Contributions Of The World's Richest People To Fight Climate Change  

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Contributions Of The World's Richest People To Fight Climate Change   
19 Sep 2022
5 min read

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The world has evolved and is continuing to evolve. We are surrounded by technology and have access to items that make our lives easier. However, as humans evolved, we began to disregard nature. This has resulted in major climate change. This rare planet must now be saved. There is no planet B.
Many of the world's wealthiest people are contributing by donating money and investing in causes that address climate change. Here are ten billionaires who have made significant contributions to addressing this issue. Fortunately, these wealthy individuals are aware of the impact their actions are having on the world. So they're all doing their part to save the planet. Despite the gravity of the threat posed by climate change, many top billionaires are resisting or, at best, acting silently. This article will discuss some billionaires and what they are doing to combat climate change.

The World's Richest People are now richer than ever, and their carbon footprint is growing as a result. While some of the richest people are involved in Fighting Climate Change, others are not.

A recent United Nations report showed that 15% of global emissions are caused by the richest 1%. What are the top 10 wealthiest people in the world doing to reduce the worst effects of climate change?

It's not a perfect picture. Jeff Bezos made huge pledges, including $10 billion for the climate and billions to be spent by Amazon in order to reduce its carbon footprint. Bill Gates has been heavily involved in this topic. He wrote a book called How To Avoid a Climate Disaster which was published in February. Elon Musk , CEO of Tesla, is widely known for his views on climate change and has been a driving force behind many automakers' electric vehicles. Warren Buffett is opposed to Berkshire Hathaway disclosing climate risks.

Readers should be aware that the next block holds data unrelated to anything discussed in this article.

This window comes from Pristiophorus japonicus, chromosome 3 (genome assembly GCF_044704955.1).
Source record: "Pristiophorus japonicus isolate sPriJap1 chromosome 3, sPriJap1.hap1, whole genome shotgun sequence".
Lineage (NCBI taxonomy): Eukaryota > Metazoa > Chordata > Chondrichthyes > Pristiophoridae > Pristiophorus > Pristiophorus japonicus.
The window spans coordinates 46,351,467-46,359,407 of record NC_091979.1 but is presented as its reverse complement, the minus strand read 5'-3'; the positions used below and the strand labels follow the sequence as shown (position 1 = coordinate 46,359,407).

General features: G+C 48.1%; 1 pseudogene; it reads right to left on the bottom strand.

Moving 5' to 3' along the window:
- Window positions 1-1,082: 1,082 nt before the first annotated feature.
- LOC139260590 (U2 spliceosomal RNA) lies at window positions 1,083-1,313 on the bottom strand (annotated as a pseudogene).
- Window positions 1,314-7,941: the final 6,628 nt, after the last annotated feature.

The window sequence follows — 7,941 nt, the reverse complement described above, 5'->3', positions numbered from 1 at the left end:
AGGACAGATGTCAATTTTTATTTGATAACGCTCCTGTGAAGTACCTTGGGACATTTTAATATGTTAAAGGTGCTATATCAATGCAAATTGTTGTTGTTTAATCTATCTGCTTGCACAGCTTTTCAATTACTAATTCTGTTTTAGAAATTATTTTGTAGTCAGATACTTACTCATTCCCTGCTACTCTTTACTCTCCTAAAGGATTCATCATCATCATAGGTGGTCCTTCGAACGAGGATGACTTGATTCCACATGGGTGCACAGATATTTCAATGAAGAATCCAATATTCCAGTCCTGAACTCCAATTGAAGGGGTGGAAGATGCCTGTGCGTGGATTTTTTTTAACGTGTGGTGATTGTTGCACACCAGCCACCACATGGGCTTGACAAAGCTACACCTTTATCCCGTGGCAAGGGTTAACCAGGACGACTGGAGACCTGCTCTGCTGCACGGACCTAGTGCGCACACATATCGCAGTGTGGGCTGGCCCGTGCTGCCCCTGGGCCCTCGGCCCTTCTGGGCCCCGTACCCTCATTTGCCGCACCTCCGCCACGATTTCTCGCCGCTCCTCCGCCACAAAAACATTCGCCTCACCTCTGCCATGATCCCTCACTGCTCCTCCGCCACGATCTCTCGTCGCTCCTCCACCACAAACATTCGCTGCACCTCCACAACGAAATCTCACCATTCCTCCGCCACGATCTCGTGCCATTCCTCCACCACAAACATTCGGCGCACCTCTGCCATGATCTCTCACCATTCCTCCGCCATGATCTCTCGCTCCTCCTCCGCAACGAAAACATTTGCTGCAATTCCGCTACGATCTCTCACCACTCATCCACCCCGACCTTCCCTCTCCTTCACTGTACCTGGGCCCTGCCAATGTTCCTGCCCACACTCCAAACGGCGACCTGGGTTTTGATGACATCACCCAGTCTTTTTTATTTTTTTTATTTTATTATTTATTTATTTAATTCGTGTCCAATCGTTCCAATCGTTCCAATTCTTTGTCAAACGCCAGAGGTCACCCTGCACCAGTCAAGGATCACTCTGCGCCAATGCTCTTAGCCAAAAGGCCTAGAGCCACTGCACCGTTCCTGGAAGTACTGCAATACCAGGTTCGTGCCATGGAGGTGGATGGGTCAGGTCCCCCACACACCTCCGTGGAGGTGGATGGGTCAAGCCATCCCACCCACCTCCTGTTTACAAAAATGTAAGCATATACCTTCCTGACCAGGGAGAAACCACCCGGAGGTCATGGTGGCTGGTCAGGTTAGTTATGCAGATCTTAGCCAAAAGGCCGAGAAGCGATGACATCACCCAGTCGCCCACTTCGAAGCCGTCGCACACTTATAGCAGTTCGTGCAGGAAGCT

Their companies are more likely than their personal pledges to sustain sustainability to make public commitments. Many have signed up to the Science Based Targets Initiative (SBTi ), a coalition of international organizations like the United Nations Global Compass which supports and evaluates business commitments to net zero carbon targets. Experts predict that such targets will prevent the world from experiencing a temperature rise of more than 1.5 degrees Celsius. SBTi has established two deadlines. The first is to reduce greenhouse gas emissions by half by 2030 and then reach net zero carbon emissions by 2050. Once companies commit to the SBTi, they have two years to submit their targets.

The billionaires' other investments and philanthropic initiatives, as well as their personal opinions, complete the picture of how they are committed to sustainability and a future that is carbon neutral. This is a view of the 10 Richest People in the world

10 Richest People in the world

1. Jeff Bezos

In recent years, the richest person on earth has made many pledges to combat climate change. These include the Climate Pledge that Amazon co-founded with the Global Optimism organization and his Bezos Earth FundThe Climate Pledge has been signed by 104 corporations to date. It aims to reduce net carbon emissions by 2040. Amazon created a $2 billion Climate Fund, which will invest in new technologies necessary to create a zero-carbon economy. Amazon claims to be the largest purchaser of renewable energy in the world. It has set internal targets such as deploying 100,000 electric cars for its deliveries by 2030 and supporting carbon-reducing technologies within cloud computing. However, its sustainability targets have not yet been submitted to other umbrella organizations like the SBTi to which it committed in May 2020.